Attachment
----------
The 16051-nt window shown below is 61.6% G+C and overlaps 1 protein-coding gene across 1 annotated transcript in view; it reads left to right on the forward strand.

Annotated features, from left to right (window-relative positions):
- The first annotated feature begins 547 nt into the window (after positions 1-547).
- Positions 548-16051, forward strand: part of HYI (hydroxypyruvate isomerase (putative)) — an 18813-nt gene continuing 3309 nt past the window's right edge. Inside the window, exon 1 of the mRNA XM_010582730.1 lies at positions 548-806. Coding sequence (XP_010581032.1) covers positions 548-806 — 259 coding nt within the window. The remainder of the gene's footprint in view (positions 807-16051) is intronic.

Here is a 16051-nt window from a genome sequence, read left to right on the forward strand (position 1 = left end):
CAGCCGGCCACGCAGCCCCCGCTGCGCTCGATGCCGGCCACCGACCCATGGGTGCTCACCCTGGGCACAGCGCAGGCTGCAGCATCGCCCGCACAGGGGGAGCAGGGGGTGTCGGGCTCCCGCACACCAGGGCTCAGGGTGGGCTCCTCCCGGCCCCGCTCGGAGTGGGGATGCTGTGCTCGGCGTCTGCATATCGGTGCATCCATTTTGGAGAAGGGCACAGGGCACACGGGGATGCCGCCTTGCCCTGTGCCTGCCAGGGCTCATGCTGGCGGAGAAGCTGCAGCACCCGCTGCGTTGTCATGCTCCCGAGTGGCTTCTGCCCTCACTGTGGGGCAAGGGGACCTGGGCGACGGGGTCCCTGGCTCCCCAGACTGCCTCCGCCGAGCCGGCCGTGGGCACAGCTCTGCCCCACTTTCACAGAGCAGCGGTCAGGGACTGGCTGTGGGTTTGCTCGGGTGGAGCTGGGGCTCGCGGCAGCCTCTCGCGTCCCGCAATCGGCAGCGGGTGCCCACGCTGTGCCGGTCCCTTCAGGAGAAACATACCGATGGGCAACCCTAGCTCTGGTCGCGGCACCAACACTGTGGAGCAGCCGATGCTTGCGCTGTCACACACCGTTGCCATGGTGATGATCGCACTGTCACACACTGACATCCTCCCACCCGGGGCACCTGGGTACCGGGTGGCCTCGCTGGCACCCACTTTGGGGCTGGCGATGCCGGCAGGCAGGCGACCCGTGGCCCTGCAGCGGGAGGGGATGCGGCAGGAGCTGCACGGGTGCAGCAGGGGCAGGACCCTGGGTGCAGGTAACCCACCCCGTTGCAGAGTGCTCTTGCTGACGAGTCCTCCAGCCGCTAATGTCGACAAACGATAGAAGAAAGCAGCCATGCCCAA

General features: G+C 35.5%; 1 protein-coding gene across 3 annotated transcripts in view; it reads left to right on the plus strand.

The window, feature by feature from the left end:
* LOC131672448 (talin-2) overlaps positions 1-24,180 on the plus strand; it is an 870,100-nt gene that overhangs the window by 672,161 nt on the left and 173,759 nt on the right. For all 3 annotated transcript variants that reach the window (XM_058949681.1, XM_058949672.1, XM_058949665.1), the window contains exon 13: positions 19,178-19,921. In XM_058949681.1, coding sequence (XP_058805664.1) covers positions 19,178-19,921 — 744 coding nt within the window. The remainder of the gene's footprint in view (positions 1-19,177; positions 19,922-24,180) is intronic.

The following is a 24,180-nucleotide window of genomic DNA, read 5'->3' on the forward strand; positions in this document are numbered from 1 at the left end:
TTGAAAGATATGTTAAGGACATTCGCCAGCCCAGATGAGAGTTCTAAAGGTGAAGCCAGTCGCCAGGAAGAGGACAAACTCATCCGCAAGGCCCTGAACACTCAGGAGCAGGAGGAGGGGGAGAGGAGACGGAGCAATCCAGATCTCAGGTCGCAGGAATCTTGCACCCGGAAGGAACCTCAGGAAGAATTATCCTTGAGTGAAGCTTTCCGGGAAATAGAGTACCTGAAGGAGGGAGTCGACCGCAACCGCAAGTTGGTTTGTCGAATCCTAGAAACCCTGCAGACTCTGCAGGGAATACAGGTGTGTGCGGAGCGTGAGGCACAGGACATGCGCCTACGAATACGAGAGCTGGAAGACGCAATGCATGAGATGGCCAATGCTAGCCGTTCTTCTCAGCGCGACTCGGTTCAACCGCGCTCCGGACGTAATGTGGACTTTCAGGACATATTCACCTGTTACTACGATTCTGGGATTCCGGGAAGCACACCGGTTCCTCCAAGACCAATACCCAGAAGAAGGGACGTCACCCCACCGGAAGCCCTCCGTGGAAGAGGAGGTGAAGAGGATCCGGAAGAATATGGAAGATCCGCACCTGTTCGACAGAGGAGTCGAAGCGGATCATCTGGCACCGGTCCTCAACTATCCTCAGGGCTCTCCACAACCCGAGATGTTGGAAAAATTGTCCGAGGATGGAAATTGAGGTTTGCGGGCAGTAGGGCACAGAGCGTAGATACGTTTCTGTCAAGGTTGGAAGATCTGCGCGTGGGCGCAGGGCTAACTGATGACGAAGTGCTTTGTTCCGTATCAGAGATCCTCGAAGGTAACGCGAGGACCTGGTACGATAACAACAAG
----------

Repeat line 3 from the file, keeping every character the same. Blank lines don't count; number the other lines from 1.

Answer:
- The first annotated feature begins 547 nt into the window (after positions 1-547).